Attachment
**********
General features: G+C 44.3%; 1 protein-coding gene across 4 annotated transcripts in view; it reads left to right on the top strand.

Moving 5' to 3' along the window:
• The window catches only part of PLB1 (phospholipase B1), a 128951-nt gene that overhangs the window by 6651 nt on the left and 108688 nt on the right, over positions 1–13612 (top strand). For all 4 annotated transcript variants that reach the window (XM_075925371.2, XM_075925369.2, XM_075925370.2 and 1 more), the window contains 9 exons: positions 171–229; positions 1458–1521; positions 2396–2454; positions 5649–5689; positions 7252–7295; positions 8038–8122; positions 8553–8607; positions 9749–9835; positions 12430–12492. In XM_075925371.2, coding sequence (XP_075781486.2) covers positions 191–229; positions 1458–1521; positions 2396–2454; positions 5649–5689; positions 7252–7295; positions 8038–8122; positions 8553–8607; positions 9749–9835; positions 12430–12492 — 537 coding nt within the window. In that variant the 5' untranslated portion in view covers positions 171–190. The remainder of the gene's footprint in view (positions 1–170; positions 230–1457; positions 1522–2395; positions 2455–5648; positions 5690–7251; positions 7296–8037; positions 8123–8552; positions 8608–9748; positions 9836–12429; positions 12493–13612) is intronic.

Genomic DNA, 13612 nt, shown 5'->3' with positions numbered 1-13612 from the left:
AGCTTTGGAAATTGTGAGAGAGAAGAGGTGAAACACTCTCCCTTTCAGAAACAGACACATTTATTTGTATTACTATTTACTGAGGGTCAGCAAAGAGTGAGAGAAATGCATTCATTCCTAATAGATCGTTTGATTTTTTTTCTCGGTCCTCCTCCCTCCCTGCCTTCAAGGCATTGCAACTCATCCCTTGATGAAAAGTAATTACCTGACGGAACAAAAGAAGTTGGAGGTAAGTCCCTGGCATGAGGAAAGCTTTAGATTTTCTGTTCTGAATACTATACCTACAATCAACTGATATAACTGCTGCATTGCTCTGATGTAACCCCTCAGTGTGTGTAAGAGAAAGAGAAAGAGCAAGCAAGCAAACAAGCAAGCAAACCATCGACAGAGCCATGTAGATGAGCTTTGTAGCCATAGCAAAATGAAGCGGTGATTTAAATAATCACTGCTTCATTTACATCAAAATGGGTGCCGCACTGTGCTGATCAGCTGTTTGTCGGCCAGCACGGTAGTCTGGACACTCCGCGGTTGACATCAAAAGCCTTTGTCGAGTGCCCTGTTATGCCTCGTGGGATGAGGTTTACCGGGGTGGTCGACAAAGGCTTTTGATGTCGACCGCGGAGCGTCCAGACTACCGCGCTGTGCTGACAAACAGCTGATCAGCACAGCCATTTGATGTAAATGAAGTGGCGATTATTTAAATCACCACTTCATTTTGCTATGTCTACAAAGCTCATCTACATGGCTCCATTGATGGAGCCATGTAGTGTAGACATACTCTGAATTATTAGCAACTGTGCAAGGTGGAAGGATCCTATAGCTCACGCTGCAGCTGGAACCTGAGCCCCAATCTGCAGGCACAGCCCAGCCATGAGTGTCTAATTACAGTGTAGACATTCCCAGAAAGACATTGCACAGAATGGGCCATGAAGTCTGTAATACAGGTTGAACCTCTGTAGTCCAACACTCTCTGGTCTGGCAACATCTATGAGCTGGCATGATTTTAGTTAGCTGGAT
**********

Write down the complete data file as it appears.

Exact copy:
General features: G+C 44.3%; 1 protein-coding gene across 4 annotated transcripts in view; it reads left to right on the top strand.

Moving 5' to 3' along the window:
• The window catches only part of PLB1 (phospholipase B1), a 128951-nt gene that overhangs the window by 6651 nt on the left and 108688 nt on the right, over positions 1–13612 (top strand). For all 4 annotated transcript variants that reach the window (XM_075925371.2, XM_075925369.2, XM_075925370.2 and 1 more), the window contains 9 exons: positions 171–229; positions 1458–1521; positions 2396–2454; positions 5649–5689; positions 7252–7295; positions 8038–8122; positions 8553–8607; positions 9749–9835; positions 12430–12492. In XM_075925371.2, coding sequence (XP_075781486.2) covers positions 191–229; positions 1458–1521; positions 2396–2454; positions 5649–5689; positions 7252–7295; positions 8038–8122; positions 8553–8607; positions 9749–9835; positions 12430–12492 — 537 coding nt within the window. In that variant the 5' untranslated portion in view covers positions 171–190. The remainder of the gene's footprint in view (positions 1–170; positions 230–1457; positions 1522–2395; positions 2455–5648; positions 5690–7251; positions 7296–8037; positions 8123–8552; positions 8608–9748; positions 9836–12429; positions 12493–13612) is intronic.

Genomic DNA, 13612 nt, shown 5'->3' with positions numbered 1-13612 from the left:
AGCTTTGGAAATTGTGAGAGAGAAGAGGTGAAACACTCTCCCTTTCAGAAACAGACACATTTATTTGTATTACTATTTACTGAGGGTCAGCAAAGAGTGAGAGAAATGCATTCATTCCTAATAGATCGTTTGATTTTTTTTCTCGGTCCTCCTCCCTCCCTGCCTTCAAGGCATTGCAACTCATCCCTTGATGAAAAGTAATTACCTGACGGAACAAAAGAAGTTGGAGGTAAGTCCCTGGCATGAGGAAAGCTTTAGATTTTCTGTTCTGAATACTATACCTACAATCAACTGATATAACTGCTGCATTGCTCTGATGTAACCCCTCAGTGTGTGTAAGAGAAAGAGAAAGAGCAAGCAAGCAAACAAGCAAGCAAACCATCGACAGAGCCATGTAGATGAGCTTTGTAGCCATAGCAAAATGAAGCGGTGATTTAAATAATCACTGCTTCATTTACATCAAAATGGGTGCCGCACTGTGCTGATCAGCTGTTTGTCGGCCAGCACGGTAGTCTGGACACTCCGCGGTTGACATCAAAAGCCTTTGTCGAGTGCCCTGTTATGCCTCGTGGGATGAGGTTTACCGGGGTGGTCGACAAAGGCTTTTGATGTCGACCGCGGAGCGTCCAGACTACCGCGCTGTGCTGACAAACAGCTGATCAGCACAGCCATTTGATGTAAATGAAGTGGCGATTATTTAAATCACCACTTCATTTTGCTATGTCTACAAAGCTCATCTACATGGCTCCATTGATGGAGCCATGTAGTGTAGACATACTCTGAATTATTAGCAACTGTGCAAGGTGGAAGGATCCTATAGCTCACGCTGCAGCTGGAACCTGAGCCCCAATCTGCAGGCACAGCCCAGCCATGAGTGTCTAATTACAGTGTAGACATTCCCAGAAAGACATTGCACAGAATGGGCCATGAAGTCTGTAATACAGGTTGAACCTCTGTAGTCCAACACTCTCTGGTCTGGCAACATCTATGAGCTGGCATGATTTTAGTTAGCTGGAT